MARLBOROUGH – Not enough buses. Late arrivals. Late departures. Staff having to stay longer to supervise children after school.
The list of grievances against NRT Bus, which provides transportation to local school systems, is getting longer, and school officials’ patience is getting shorter.
During the Marlborough School Committee meeting on Tuesday, Nov. 28, Director of Finance and Operations Tom LaFleur provided an update on negotiations between MPS and NRT to amend its current contract.
He said a proposal had been sent to NRT on Wednesday, Nov. 22; counsels from both sides have been negotiating ever since.
In an effort to provide more consistent bus transportation, MPS plans to issue in invitation to bid for a vendor to cover four bus routes on Wednesday, Dec. 6.
In a press release sent on Nov. 9, Marlborough Public Schools Superintendent Mary Murphy said NRT has failed to provide buses for all of its routes in Marlborough and Framingham.
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Marlborough’s Advanced Math and Science Academy (AMSA) Executive Director Lisa Mobley and Framingham Superintendent Robert Tremblay are also joining the call and urging NRT to immediately resume all bus routes.
“Hundreds of public-school students in Marlborough and Framingham are experiencing a loss of learning due to ongoing problems with NRT Bus Inc.,” said Murphy.
Marlborough and Framingham, along with AMSA, are demanding that NRT “immediately resume transportation on all bus routes as originally scheduled, provide sufficient bus drivers and substitute bus drivers for all routes, and appropriately staff its dispatch center to ensure every call is taken by a trained and experienced dispatcher,” said Murphy.
Murphy said that some students are arriving 30 minutes late and not heading home until one hour after dismissal. This has not only put stress on students, but for parents as well. It’s also affecting school budgets with staff working additional hours to supervise students after school.
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“We’re most concerned for students with special needs and those in underserved communities, all of whom are increasingly facing daily uncertainties. Many of these students are missing the support services they rely on,” said Murphy.
Administrators at AMSA say only 37% of buses report on time.
“This leaves over 100 students waiting for an hour or more for transportation, which is completely unacceptable,” said Mobley.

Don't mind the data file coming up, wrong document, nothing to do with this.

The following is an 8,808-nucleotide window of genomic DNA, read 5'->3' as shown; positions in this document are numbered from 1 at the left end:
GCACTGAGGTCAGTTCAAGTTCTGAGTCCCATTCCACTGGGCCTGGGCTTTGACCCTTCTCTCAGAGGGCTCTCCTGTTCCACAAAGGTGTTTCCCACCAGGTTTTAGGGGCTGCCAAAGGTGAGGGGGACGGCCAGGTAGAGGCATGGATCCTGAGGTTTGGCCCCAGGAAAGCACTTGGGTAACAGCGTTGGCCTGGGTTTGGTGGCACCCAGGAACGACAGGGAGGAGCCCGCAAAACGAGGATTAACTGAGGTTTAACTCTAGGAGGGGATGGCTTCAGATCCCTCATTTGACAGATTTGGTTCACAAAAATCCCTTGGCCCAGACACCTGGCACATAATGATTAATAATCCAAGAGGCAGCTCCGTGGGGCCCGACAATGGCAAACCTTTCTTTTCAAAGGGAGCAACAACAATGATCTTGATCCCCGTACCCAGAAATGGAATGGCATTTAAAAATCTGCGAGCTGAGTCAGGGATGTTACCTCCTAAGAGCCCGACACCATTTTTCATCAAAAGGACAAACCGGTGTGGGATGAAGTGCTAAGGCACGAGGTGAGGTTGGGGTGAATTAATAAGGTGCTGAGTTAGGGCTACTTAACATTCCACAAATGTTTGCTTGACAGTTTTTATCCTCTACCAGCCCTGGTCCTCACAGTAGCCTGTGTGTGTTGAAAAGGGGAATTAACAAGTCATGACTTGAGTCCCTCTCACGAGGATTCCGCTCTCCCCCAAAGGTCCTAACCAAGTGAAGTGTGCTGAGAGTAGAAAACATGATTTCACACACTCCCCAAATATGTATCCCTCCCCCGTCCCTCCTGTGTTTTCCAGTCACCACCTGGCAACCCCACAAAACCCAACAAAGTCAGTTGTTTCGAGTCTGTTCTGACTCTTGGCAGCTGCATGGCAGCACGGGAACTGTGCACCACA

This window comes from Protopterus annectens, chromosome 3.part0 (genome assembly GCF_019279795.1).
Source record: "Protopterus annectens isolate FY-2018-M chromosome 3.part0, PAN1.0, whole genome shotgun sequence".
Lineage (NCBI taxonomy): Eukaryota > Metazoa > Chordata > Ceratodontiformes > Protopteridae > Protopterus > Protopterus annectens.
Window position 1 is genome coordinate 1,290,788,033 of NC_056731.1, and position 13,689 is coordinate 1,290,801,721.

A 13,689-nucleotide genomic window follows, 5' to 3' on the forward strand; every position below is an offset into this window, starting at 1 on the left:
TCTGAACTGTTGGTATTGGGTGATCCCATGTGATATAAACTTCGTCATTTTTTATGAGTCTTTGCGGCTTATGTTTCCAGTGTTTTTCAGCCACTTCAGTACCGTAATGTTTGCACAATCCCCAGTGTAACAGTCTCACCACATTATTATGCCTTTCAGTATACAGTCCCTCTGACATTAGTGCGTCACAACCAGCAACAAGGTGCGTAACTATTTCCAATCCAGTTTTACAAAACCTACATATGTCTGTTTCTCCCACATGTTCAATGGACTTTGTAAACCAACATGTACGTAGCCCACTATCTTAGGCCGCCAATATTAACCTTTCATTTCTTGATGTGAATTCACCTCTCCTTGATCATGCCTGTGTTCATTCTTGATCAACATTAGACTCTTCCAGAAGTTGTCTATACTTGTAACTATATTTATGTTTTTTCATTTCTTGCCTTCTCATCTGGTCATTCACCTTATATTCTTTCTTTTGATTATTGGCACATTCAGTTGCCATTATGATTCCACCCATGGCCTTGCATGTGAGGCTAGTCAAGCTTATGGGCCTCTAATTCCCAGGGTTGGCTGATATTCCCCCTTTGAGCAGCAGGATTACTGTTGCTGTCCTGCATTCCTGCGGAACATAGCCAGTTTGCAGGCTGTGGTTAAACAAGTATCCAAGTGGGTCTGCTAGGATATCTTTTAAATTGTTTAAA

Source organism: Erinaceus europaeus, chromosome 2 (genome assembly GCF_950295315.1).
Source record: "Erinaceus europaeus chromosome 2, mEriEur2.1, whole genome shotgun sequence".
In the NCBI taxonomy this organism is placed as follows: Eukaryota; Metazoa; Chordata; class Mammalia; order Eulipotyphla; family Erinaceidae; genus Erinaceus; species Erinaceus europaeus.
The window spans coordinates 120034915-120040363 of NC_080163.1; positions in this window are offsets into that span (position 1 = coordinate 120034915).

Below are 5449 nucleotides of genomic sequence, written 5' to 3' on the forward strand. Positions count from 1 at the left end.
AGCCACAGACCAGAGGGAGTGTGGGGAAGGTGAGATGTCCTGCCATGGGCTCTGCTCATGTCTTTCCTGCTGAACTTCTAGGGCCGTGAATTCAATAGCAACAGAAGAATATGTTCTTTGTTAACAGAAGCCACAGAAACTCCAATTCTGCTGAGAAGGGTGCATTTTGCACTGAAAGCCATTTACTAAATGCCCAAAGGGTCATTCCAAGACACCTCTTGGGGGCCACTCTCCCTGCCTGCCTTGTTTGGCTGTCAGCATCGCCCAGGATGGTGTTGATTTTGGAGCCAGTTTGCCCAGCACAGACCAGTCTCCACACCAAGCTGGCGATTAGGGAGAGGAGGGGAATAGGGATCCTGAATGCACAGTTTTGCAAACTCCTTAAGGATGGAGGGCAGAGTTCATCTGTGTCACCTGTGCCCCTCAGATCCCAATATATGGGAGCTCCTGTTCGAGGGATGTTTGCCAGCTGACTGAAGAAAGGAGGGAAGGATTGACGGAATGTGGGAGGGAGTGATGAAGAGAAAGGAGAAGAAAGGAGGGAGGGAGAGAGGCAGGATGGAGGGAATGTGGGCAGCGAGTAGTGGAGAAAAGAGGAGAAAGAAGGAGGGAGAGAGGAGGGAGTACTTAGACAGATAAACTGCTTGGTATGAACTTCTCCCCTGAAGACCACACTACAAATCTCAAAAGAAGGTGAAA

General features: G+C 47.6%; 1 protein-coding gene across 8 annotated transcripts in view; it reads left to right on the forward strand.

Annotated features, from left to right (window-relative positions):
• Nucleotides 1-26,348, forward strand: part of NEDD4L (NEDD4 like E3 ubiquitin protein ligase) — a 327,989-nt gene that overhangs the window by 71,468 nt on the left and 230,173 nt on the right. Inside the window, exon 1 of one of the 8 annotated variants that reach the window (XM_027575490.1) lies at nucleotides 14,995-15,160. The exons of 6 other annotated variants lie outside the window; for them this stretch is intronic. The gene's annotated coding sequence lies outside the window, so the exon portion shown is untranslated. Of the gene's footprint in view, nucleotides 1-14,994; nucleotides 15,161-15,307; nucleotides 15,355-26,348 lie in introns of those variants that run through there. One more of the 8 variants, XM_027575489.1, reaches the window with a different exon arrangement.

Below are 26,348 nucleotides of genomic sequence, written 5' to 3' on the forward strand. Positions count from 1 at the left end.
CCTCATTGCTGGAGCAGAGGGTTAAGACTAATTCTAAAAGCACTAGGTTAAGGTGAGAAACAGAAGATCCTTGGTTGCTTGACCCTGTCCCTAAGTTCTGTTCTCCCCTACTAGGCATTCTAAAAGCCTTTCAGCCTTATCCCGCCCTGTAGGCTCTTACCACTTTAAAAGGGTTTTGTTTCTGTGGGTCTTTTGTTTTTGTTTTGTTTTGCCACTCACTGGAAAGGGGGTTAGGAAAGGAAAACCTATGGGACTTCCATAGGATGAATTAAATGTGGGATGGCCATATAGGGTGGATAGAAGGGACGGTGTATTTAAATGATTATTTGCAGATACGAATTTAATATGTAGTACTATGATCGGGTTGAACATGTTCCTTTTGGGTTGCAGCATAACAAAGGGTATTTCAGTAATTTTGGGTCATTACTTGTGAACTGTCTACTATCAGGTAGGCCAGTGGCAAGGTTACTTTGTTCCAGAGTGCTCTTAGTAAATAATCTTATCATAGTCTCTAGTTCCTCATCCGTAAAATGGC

“In Framingham, we are a district of more than 9,000 students. We are down 20 drivers in the morning and closer to 25 drivers every afternoon,” said Tremblay. “We continue to be significantly short on drivers with no indication of improvement, and our buses are consistently late. It has long been established that bus delays are directly connected to significant difficulties experienced by students, families and educators alike. The bottom line is our students deserve better.”
NRT has told school officials of an ongoing shortage of bus drivers. While it has been able to recruit prospective drivers, many either do not complete training for their commercial drivers’ license, or they find employment elsewhere.
In mid-October, following two months of consistent disruptions to bus schedules, Marlborough Public Schools sent NRT a letter stressing that the busing contractor fulfill its agreement.
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The letter, shared with the Massachusetts attorney general’s office, cites a series of contract violations including, but not limited to, failure to provide buses for all routes bid on and failure to provide enough licensed bus drivers and available dispatchers.
A spokesperson from NRT issued the following statement: “NRT remains focused on transporting our students safely and promptly to and from school, against the backdrop of an unprecedented labor shortage that impacts teachers and drivers alike. Fighting this challenge in the media is not productive, and we look forward to working with the school districts to solve this issue.”